May 10, 2023

Trump Trial Verdict

Donald Trump must pay $5 million in damages for sexually abusing magazine writer E. Jean Carroll in the 1990s and then defaming her by branding her a liar, a jury decided on Tuesday… Jurors were tasked with deciding whether Trump raped, sexually abused or forcibly touched Carroll, and were separately asked if Trump defamed Carroll. The jurors found Trump sexually abused her but not that he raped her.” Reuters

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From the Left

The left lauds the verdict as long-overdue corroboration for the many sexual assault allegations against Trump.

Carroll’s lawyers presented an efficient, well-constructed and coherent case — including testimony from Carroll herself, from two witnesses who spoke with Carroll shortly after her encounter with Trump, from a former Bergdorf Goodman employee who testified that the relevant area in the store at the time matched Carroll’s description, and from another employee of the store who testified that there were no security cameras in the area at the time. Other witnesses for Carroll included Jessica Leeds and Natasha Stoynoff, who testified that Trump had sexually assaulted them as well…

“Trump has been accused of sexual misconduct by dozens of women over the years. Carroll’s allegations were particularly shocking and horrifying, so the case served both as a referendum on Carroll’s specific case — albeit one that the jury resolved in somewhat mixed fashion — but also as a larger proxy battle over Trump’s mistreatment of women over the decades. Whether Trump likes it or not, the verdict lends further support to the credibility of all of those other allegations.”

Ankush Khardori, Politico

The word rape carries extra connotations in our culture, and the jurors might have been gun shy about applying it regardless of the specific standard there. We could even see this in the case: Carroll testified and her friends testified that when the event happened, she didn’t want to use the word rape. She didn’t use it in conversations with friends…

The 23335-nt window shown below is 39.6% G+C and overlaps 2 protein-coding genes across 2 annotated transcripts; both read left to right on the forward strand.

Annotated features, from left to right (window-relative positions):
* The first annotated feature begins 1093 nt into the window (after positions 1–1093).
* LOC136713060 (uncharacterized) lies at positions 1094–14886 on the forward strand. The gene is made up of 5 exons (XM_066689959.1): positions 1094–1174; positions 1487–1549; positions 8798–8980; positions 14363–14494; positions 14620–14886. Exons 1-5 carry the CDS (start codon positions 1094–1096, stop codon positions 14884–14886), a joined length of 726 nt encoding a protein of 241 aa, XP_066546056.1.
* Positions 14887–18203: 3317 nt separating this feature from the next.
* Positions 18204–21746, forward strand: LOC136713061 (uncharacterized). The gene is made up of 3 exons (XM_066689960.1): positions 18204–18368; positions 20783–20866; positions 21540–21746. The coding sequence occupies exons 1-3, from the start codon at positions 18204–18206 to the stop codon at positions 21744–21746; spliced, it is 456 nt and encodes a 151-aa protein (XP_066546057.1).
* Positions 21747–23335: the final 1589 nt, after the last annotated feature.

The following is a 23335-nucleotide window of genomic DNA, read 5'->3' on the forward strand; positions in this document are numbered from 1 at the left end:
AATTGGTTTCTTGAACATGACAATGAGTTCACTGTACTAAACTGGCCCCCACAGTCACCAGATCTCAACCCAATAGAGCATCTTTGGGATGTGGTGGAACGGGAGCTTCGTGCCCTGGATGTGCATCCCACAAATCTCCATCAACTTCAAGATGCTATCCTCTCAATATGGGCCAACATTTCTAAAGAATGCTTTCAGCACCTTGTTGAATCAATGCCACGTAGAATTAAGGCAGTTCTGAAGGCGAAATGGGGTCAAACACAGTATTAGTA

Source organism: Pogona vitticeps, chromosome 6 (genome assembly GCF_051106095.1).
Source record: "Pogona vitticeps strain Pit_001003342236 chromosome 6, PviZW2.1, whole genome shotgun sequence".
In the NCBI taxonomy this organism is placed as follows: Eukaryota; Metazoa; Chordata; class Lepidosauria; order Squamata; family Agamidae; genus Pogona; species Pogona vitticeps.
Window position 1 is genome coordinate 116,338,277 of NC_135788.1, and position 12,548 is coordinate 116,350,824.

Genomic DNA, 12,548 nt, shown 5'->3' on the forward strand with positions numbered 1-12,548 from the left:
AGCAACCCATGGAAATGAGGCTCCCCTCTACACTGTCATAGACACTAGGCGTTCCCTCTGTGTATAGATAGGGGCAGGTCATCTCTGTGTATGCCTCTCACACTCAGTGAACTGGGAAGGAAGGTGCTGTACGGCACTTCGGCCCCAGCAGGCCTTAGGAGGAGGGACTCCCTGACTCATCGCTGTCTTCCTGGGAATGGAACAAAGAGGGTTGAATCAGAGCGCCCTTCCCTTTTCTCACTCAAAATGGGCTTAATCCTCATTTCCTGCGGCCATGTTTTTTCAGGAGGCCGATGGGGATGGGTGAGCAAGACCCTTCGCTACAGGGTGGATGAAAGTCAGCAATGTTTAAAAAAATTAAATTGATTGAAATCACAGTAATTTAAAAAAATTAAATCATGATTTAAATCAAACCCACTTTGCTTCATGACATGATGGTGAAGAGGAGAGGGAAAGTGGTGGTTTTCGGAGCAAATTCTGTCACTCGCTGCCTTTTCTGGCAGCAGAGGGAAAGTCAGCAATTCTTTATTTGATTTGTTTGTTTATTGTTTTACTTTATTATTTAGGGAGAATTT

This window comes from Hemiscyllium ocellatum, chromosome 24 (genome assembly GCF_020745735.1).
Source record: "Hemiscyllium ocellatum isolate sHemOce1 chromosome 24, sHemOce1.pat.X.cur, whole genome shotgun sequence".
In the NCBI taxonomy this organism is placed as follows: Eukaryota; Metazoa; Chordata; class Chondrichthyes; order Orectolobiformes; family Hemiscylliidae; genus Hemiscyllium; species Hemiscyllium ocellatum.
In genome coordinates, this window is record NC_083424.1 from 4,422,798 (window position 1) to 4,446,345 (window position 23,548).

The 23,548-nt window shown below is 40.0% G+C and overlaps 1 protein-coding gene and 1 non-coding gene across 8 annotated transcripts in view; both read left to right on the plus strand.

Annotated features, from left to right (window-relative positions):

“In fact, there’s a lot of academic research about how victims and survivors often shy away from the word rape and want to characterize the events as something else. Sometimes they’ll use words like sexual assault or sexual abuse, or even say ‘oh, it’s just boys being boys.’…

“So there’s a lot of stigma in many directions around the word rape and perhaps this jury, pragmatically recognizing that, agreed that Trump’s responsible, agreed in the dollar amount, but they didn’t want to force the issue on the word rape.”

Corey Rayburn Yung, Slate

“[Trump] was famously caught on tape bragging about grabbing women’s genitals, because when you’re a ‘star,’ women let you assault them. He said more or less the same during his deposition in this case – and added, both revoltingly and questionably, that stars have gotten away with this for the last million years, ‘unfortunately or fortunately.’…

“[The verdict should] be a warning to Republicans: Trump’s misogyny, the #MeToo movement, and the Supreme Court overturning Roe v. Wade have all proven to be galvanizing forces for female voters. Now, their party’s leading horse has been found liable for sexual abuse by a jury of his peers, while he continues to face other legal threats. Trump is a liability. Women are outraged. #MeToo seems resurgent. Is this really who the GOP wants to gamble on?